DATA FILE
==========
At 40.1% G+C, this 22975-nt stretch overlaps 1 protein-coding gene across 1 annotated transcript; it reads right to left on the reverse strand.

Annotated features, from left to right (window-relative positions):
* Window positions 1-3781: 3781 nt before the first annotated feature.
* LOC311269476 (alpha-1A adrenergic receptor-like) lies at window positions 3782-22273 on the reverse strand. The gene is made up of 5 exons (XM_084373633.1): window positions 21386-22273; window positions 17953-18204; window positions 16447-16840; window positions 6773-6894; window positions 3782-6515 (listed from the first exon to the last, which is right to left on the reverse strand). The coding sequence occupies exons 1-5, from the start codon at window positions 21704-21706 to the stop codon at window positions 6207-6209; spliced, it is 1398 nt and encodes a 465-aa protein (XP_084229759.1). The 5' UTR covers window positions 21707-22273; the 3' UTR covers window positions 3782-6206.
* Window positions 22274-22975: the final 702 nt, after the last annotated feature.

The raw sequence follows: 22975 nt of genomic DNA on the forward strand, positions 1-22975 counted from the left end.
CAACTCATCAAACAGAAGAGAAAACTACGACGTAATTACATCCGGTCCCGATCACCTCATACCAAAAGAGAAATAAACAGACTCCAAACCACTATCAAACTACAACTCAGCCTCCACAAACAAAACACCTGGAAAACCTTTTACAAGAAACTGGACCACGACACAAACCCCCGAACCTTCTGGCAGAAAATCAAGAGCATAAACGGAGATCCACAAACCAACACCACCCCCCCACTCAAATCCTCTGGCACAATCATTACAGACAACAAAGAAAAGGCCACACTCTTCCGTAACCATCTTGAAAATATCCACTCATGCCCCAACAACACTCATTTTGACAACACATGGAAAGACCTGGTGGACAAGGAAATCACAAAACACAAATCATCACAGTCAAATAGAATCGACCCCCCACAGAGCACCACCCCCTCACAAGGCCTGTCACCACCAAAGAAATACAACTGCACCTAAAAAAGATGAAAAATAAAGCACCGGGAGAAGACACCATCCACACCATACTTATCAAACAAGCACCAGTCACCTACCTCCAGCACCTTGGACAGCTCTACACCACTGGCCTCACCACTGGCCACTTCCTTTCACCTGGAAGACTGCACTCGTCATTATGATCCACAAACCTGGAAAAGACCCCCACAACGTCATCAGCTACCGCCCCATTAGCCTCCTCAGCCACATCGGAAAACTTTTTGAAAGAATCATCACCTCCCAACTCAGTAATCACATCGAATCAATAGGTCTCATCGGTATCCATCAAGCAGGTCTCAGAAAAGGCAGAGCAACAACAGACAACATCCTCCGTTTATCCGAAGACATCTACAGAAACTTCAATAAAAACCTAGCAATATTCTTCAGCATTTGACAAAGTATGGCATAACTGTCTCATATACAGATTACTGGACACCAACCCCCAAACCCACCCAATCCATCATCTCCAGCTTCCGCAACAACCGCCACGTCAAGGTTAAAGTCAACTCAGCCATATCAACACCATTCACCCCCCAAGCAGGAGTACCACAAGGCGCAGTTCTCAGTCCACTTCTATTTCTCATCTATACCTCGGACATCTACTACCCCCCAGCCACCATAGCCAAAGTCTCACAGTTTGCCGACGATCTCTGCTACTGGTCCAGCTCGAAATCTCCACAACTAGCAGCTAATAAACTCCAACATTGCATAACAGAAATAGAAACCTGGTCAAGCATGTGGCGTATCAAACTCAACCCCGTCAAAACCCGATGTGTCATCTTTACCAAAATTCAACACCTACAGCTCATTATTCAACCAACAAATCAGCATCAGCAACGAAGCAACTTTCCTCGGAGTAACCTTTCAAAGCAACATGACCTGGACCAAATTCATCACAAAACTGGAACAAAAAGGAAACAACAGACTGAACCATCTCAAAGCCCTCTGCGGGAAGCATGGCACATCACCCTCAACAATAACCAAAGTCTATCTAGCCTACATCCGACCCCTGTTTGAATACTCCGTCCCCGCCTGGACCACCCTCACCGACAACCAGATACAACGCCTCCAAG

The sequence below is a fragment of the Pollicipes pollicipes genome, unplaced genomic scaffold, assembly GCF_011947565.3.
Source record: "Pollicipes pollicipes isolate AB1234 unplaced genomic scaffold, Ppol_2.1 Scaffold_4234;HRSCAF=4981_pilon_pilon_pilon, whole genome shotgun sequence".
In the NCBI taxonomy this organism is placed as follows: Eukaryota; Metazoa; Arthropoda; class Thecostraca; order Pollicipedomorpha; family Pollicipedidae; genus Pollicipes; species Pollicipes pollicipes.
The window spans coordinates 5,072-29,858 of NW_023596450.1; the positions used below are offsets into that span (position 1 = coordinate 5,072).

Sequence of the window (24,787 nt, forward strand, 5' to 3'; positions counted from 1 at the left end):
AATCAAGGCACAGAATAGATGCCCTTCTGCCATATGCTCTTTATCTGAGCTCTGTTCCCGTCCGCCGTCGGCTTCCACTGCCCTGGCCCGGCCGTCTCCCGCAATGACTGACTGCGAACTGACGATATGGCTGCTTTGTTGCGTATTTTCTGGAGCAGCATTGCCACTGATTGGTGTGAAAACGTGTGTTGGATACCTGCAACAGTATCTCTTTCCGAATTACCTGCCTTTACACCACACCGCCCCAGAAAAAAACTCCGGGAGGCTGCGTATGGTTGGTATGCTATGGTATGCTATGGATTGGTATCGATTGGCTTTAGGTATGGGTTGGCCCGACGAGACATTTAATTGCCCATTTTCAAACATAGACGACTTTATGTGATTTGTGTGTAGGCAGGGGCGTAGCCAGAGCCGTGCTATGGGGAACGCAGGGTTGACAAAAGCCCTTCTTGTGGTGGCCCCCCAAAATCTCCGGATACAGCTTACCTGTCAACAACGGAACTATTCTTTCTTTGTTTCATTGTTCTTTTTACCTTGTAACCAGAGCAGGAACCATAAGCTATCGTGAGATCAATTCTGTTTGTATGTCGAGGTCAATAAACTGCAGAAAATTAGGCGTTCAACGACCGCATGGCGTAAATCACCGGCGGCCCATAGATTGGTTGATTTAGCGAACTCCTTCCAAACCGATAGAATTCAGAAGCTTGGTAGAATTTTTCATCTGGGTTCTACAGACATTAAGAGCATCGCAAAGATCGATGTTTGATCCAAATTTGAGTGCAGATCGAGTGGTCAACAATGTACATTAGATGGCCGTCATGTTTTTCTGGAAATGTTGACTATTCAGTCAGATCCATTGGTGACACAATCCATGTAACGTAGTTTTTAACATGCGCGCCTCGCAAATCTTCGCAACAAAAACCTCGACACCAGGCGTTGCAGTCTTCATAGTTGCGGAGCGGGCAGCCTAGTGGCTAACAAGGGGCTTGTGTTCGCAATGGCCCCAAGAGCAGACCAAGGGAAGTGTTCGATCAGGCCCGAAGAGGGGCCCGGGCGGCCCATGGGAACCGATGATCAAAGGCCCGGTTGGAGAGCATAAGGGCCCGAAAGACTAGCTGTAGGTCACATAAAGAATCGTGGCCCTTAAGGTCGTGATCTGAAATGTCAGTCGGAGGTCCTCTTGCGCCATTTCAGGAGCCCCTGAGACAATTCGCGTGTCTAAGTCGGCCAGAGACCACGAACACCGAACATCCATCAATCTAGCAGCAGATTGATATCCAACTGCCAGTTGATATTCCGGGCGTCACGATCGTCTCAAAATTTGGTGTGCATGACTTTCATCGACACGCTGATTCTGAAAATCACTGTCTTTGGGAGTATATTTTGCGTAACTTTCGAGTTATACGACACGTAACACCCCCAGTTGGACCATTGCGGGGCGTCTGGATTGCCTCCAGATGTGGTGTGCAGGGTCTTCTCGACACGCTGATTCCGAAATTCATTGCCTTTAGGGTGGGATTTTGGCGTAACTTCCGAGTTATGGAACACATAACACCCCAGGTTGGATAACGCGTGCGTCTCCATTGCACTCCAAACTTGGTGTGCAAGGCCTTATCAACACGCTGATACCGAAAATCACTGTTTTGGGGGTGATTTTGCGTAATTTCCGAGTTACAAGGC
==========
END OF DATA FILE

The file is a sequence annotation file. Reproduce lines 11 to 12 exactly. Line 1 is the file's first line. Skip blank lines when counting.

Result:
The window spans coordinates 5,072-29,858 of NW_023596450.1; the positions used below are offsets into that span (position 1 = coordinate 5,072).

Sequence of the window (24,787 nt, forward strand, 5' to 3'; positions counted from 1 at the left end):